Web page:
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About the Author

Alice P. Gast, Ph.D., is an Emeritus Professor of Chemical Engineering and was the 16th president of Imperial College London from 2014 to 2022. She serves on the Singapore Ministry of Education Academic Research Council, the Royal Academy of Engineering International Committee and was a 2010 U.S. Science Envoy.

New Perspective

Science and Diplomacy through International Students and Alumni

https://doi.org/10.1126/scidip.adf7754

In the decade since the first issue of Science & Diplomacy, approximately 50 million students have studied abroad. They work with people from different cultures, see the world through a different lens, and learn to communicate more effectively. Some stay abroad, working, starting companies, and building bridges to their countries of origin; others return home or go to a third country with their new global network, making business deals and defining policy. These are 50 million sources of diplomacy for the world.

A striking example is in Kazakhstan, the setting for my observations as a 2011 US Science Envoy, chronicled in “From Cold War to Warm Relations.”1 Relations with Kazakhstan have continued to warm2 and their Bolashak Scholars are a model of student-diplomats.

Since the Bolashak Scholars program was created by President Nursultan Nazarbayev in 1993, over 10,000 Kazakh students3 have studied abroad, in 630 institutions in 33 countries. While abroad, Bolashak Scholars serve as diplomats representing Kazakhstan, teaching others about its culture and people.4 They are then required to return to Kazakhstan for at least five years to work. Many of them become entrepreneurs. Others become leaders in business and government, including, for instance, Sayasat Nurbek, recently appointed Minister of Science and Higher Education, who was a Bolashak Scholar at Marshalltown College in Iowa.

Whether they ultimately stay in Kazakhstan or not, former Bolashak Scholars5 can be a diplomatic resource. Alumni from abroad who have relationships with their former classmates and teachers and have an affinity for our culture and people are extremely valuable to our universities, communities, and countries. Successful international alumni start companies, build international collaborations, and support universities and charities with their philanthropy. We see this worldliness among international alumni where collaborative opportunities are seized based on the bond of a shared alma mater.

Many world leaders’ weltanschauung (or: worldviews) can be traced to their experiences studying abroad. Singapore’s past president and Deputy Prime Minister Tony Tan’s study at MIT and the University of Adelaide contributed to his leadership promoting international collaborations and the founding of Singapore Management University. Mary Robinson credits her experience studying law at Harvard in 1967 as the basis for her courage to stand for Parliament at age 25 and ultimately to serve as President of Ireland.6

The US and UK’s privileged position as recipients of international talent faces growing competition. The huge worldwide increase in international students, from 2000 to 2020, came with a fall in market share for the US and UK from 42% to 30%. Meanwhile the fraction of such students studying in Russia and China rose from close to zero to 15%.7 Canada and Australia also saw rapid gains in international students over the past few years.8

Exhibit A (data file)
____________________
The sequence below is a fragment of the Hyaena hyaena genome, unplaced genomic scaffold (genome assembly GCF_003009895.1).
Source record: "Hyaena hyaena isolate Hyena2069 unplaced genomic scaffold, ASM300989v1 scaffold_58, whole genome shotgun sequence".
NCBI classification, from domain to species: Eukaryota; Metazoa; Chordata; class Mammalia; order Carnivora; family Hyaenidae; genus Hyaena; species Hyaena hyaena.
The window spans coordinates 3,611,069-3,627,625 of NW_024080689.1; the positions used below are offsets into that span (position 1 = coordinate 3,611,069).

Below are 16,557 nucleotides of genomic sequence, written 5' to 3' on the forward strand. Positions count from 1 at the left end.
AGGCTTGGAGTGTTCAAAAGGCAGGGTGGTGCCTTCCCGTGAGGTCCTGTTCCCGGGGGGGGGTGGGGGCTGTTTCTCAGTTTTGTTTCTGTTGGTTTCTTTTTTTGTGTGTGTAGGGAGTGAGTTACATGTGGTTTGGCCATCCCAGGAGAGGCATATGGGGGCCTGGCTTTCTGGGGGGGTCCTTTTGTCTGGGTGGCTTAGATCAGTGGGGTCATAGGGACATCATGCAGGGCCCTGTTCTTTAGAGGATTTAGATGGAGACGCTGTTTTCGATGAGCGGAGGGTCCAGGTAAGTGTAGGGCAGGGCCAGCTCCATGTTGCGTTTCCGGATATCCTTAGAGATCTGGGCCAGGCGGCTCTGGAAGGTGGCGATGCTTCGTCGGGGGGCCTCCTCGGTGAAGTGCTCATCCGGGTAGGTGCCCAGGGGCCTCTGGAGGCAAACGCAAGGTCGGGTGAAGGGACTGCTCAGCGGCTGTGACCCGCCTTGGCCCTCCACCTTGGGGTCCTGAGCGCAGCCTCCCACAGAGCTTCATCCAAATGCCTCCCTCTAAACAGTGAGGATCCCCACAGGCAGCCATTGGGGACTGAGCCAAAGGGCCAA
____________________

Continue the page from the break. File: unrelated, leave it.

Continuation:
While still providing the best education in the world, anti-immigration rhetoric in the United States and United Kingdom may have damaged our appeal. We have friends around the world, and especially in Kazakhstan, thanks to the Bolashak Scholars who studied here; if we are not careful, the next generation of international students may go elsewhere.

DOI: https://doi.org/10.1126/scidip.adf7754

 

Endnotes

  1. Alice P. Gast, “From Cold War to Warm Relations,” Science & Diplomacy, March 9, 2012, www.sciencediplomacy.org/perspective/2012/from-cold-war-to-warm-relations.
  2. John Ordway, “Thirty years of Kazakhstan: A Prelude to an Epilogue,” EurasiaNet, March 11, 2022, https://eurasianet.org/memoir-thirty-years-of-kazakhstan-a-prelude-to-an....
  3. Dina Azhgaliyeva et al., “The Impact of Government-Sponsored Education Abroad on Entrepreneurship: Case Study Bolashak scholarship,” University of Reading, 2017, https://centaur.reading.ac.uk/69162.
  4. Douglas W. Blum, “Social Process of Globalization: Return Migration and Cultural Change in Kazakhstan," (Cambridge: Cambridge University Press, 2016).
  5. Baurzhan Bokayev, “Preventing Brain Drain: Kazakhstan’s Presidential ‘Bolashak’ Scholarship and Government Regulations of Intellectual Migration,” Kaunas University of Technology, October 15, 2020, https://vpa.ktu.lt/index.php/PPA/article/view/27764.
  6. Interview with Mary Robinson by Erick Trickey, “Mary Robinson, LL.M. ’68,” Harvard Law Bulletin, winter 2019, https://today.law.harvard.edu/mary-robinson-ll-m-68.
  7. Leah Mason, “International Student Mobility Flows and COVID-19 Realities,” Institute of International Education, August 2021, www.iie.org/Research-and-Insights/Publications/IntlStudent-Mobility-Flow....
  8. “A Quick Look at Global Mobility Trends,” Project Atlas, 2020, https://iie.widen.net/s/g2bqxwkwqv/project-atlas-infographics-2020.